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Republican resistance to Medicaid expansion in the states prolongs racial disparity in health care.

Many called it socialized medicine. A rising Republican warned that we’d "spend our sunset years telling our children and our children’s children what it once was like in America when men were free.”
Donald Trump talking about Obamacare in 2015?
No, Ronald Reagan urging Congress to vote against the creation of Medicare.
This week marks 50 years since the passage of Medicare. If addressing inequality is a real priority for Republicans officials — particularly those in the South — they should take a cue from history, embrace the health law, and expand Medicaid.
The creation of Medicare and Medicaid was controversial. More than half of Republicans in the Senate and almost half of Republicans in the House voted against the creation of Medicare. But Medicare worked and soon became part of the fabric of American life — helping to cut the poverty rate for older Americans in half in just eight years. And Medicare wasn’t just a public health and anti-poverty bill — it was also a civil rights bill.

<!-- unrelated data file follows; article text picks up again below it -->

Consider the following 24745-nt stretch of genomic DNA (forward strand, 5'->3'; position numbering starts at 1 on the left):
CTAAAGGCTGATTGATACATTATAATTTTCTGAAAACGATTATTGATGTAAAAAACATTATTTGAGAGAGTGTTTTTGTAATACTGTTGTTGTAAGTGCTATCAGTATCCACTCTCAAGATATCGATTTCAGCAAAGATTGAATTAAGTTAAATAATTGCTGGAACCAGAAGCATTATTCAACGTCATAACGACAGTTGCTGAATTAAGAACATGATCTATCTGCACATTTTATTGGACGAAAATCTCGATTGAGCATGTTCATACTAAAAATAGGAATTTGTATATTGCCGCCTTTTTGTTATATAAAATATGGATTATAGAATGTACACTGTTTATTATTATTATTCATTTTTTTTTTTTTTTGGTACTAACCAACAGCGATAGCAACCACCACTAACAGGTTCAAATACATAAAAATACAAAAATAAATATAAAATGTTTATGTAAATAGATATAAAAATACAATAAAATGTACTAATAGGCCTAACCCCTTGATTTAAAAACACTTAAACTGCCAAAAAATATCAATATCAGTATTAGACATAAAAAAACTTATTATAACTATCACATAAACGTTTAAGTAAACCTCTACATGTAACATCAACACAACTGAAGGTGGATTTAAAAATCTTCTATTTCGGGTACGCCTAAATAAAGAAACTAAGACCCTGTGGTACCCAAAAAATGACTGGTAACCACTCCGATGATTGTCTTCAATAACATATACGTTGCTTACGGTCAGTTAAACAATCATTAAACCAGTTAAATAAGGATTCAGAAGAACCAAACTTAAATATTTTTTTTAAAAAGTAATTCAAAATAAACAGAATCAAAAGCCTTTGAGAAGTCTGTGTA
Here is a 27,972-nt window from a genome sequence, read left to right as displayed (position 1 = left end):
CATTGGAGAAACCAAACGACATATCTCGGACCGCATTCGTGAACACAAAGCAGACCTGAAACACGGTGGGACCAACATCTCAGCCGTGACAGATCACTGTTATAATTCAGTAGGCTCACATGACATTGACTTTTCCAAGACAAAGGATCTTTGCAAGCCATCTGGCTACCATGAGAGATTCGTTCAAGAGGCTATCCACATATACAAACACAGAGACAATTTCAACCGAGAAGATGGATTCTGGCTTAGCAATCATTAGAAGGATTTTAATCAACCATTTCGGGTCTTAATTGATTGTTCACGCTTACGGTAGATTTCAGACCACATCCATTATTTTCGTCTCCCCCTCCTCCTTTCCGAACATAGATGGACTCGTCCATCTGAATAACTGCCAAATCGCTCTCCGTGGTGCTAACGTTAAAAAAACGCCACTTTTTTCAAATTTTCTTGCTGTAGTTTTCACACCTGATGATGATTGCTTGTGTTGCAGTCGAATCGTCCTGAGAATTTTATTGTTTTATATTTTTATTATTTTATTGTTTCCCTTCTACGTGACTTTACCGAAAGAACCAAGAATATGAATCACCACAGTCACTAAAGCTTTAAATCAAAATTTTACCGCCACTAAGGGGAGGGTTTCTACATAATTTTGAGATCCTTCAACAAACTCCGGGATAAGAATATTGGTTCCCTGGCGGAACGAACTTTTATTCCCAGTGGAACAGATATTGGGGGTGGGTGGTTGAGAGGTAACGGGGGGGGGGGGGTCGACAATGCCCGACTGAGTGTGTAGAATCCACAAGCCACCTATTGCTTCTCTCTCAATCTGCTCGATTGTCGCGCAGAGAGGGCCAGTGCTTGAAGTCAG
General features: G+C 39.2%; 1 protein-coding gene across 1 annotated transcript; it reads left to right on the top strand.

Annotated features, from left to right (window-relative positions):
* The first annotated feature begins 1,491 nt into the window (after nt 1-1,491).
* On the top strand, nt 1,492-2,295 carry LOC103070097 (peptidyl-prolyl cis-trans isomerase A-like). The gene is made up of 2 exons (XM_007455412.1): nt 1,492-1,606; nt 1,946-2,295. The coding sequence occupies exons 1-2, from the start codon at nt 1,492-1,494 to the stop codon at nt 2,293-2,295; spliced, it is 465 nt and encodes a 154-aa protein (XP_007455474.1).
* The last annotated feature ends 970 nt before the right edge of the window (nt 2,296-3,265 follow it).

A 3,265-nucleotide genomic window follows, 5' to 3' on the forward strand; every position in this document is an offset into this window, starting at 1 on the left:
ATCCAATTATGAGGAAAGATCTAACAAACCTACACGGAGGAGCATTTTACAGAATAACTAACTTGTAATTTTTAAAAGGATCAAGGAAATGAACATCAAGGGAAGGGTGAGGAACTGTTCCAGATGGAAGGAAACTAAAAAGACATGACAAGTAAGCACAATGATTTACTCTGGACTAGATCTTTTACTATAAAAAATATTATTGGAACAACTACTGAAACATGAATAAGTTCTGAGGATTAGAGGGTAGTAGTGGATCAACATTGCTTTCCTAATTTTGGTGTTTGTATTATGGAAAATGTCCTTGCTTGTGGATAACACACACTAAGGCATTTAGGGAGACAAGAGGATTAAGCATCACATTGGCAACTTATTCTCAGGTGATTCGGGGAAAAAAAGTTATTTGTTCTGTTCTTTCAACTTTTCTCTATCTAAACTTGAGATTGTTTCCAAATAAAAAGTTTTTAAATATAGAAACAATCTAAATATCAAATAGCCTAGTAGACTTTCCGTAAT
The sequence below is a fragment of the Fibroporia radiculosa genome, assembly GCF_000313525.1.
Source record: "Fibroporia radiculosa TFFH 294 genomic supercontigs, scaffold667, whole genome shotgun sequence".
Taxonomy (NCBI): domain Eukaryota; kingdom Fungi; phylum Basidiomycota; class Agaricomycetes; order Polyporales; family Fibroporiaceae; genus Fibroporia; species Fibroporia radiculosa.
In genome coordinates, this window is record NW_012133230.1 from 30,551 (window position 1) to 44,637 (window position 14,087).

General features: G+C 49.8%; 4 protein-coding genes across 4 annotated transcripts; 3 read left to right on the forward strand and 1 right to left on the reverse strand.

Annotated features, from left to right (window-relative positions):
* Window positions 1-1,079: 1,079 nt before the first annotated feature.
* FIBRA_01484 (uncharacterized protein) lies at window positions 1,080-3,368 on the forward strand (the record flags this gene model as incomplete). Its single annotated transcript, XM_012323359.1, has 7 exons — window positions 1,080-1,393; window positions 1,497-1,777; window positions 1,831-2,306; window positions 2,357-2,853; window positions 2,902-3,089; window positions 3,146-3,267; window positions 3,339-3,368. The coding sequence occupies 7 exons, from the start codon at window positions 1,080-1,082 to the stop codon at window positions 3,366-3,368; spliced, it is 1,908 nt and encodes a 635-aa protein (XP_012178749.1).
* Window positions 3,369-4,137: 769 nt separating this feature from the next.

Before Medicare, health care in America was highly segregated. African Americans went to the hospital far less often than white Americans, and when they were admitted, they were often treated to separate and substandard care.
The passage of Medicare brought the desegregation of southern hospitals. More than 1,000 hospitals were integrated in just under four months, and the disparities in health outcomes between black and white Americans shrank.
The passage of Medicare and Medicaid was the first breakthrough in access to health care for all.

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